Seventy percent of women of menopausal age work. This means that there are approximately 2.5 million women in their 50s in the workplace. Many of these women report that the symptoms of menopause interfere with their ability to work and some report that they feel that they’re viewed as less competent due to the menopausal complications they’re experiencing.
Hot flashes are one of the most well-known symptoms of menopause. During a hot flash, intense feelings of heat radiate throughout the entire body, especially on the face, neck, and chest, and are usually accompanied by profuse sweating followed by chills.
One of the most obvious problems hot flashes pose for women in the workplace is temperature control. In an indoor workplace with little ventilation, the temperature programmed may be too high for a woman experiencing regular hot flashes. If a woman works outdoors, warm weather can intensify hot flashes, making it difficult to work. Some jobs may require fitted clothing or heavy protective equipment, which can exacerbate hot flashes and increase sweating.
Lack of Breaks
During menopause, many women report dizziness, fatigue, and an increased need to urinate. Although closing your eyes and resting may relieve these symptoms, that’s not possible in most work environments.
If you suffer from a frequent urge to urinate, you may need to visit the restroom more often than non-menopausal co-workers. However, your job may have a strict policy on breaks or you may not have adequate access to the restroom, making dealing with this symptom of menopause a challenge.
Stress and Negative Attitudes
For many women, menopause causes a great deal of stress and being at work can exacerbate stress. Heavy workloads, inflexible hours, and lack of adequate vacation time or sick days make it difficult to relax and deal with the stress caused by menopause. The physical symptoms of menopause may cause embarrassment, which can worsen feelings of stress.
Externally, women going through menopause may experience negativity, judgment, ridicule, harassment, inappropriate comments, and a general lack of understanding from others--especially male co-workers.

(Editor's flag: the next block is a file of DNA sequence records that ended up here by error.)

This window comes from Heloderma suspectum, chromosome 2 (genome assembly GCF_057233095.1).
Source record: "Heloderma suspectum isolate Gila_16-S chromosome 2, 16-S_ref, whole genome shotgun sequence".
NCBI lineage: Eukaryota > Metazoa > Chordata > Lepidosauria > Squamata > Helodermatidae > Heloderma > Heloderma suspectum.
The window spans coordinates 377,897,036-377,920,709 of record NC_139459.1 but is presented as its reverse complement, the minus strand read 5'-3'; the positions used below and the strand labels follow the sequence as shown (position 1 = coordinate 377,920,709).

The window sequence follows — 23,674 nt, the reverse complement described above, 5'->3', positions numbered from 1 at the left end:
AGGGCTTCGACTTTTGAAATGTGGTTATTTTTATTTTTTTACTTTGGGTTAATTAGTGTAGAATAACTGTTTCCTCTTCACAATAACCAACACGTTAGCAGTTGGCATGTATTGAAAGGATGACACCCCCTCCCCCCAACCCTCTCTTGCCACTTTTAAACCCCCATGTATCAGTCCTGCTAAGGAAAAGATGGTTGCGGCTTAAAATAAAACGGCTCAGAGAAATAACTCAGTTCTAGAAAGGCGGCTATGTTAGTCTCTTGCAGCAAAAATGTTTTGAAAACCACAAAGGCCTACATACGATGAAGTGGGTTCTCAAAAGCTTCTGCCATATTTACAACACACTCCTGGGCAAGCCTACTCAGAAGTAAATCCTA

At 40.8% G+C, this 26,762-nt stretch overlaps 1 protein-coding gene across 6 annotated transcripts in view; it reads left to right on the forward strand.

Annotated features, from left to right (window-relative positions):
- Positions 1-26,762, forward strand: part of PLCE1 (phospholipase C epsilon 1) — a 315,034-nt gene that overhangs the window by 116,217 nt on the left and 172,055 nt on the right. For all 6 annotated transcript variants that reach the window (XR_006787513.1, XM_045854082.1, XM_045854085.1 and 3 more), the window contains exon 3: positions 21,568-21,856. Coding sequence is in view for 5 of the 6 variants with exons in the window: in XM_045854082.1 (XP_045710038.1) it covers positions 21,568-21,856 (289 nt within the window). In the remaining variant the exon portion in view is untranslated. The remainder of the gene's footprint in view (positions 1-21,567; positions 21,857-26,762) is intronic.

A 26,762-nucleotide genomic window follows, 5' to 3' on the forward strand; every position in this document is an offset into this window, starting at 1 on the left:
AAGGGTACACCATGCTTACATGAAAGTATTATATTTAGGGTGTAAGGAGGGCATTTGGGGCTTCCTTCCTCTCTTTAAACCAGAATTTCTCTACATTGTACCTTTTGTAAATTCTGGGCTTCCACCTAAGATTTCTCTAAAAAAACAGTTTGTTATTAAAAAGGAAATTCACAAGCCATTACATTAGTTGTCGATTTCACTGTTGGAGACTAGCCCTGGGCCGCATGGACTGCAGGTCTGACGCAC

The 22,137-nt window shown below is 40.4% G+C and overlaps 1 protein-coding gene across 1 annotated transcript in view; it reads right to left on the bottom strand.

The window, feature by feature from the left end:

Many women having hormone replacement therapy for menopause experience nausea. Some cases may be mild, while others may be moderate to severe. In these cases, nausea may interfere with your ability to go to work or perform proficiently at work.
What You Can Do
While there’s no official law that addresses menopause, there is legislation that states that employers are required to protect the health, safety, and welfare of all employees. This includes women who are having a difficult time at work due to menopausal symptoms.
One of the most effective ways to overcome any barriers to understanding menopause is to communicate. Many women are embarrassed to discuss menopause, especially with male supervisors and managers. However, lack of communication and understanding can make work even more difficult.
Discuss your needs with your bosses and co-workers. You stand to gain more convenient shifts, more frequent breaks, and a more flexible schedule. Don’t be afraid to voice specific requests, like temperature control and increased ventilation in working areas.
When you address your concerns and needs with a responsive manager, it will give you a sense of support. Although the support may be informal, this feeling of security can reduce stress and improve the way you feel about going to work.
There are several things you can do outside work to improve your quality of life in the workplace. Eating a balanced diet of whole grains, lean protein, fruits, and vegetables can help increase energy, fight fatigue, and provide a general sense of well-being. Regular exercise—especially stress-reduction exercises like yoga—can help control stress levels and make the work day easier. Relaxation techniques like mediation and deep breathing are also valuable tools that can help you deal with stress in and outside the workplace.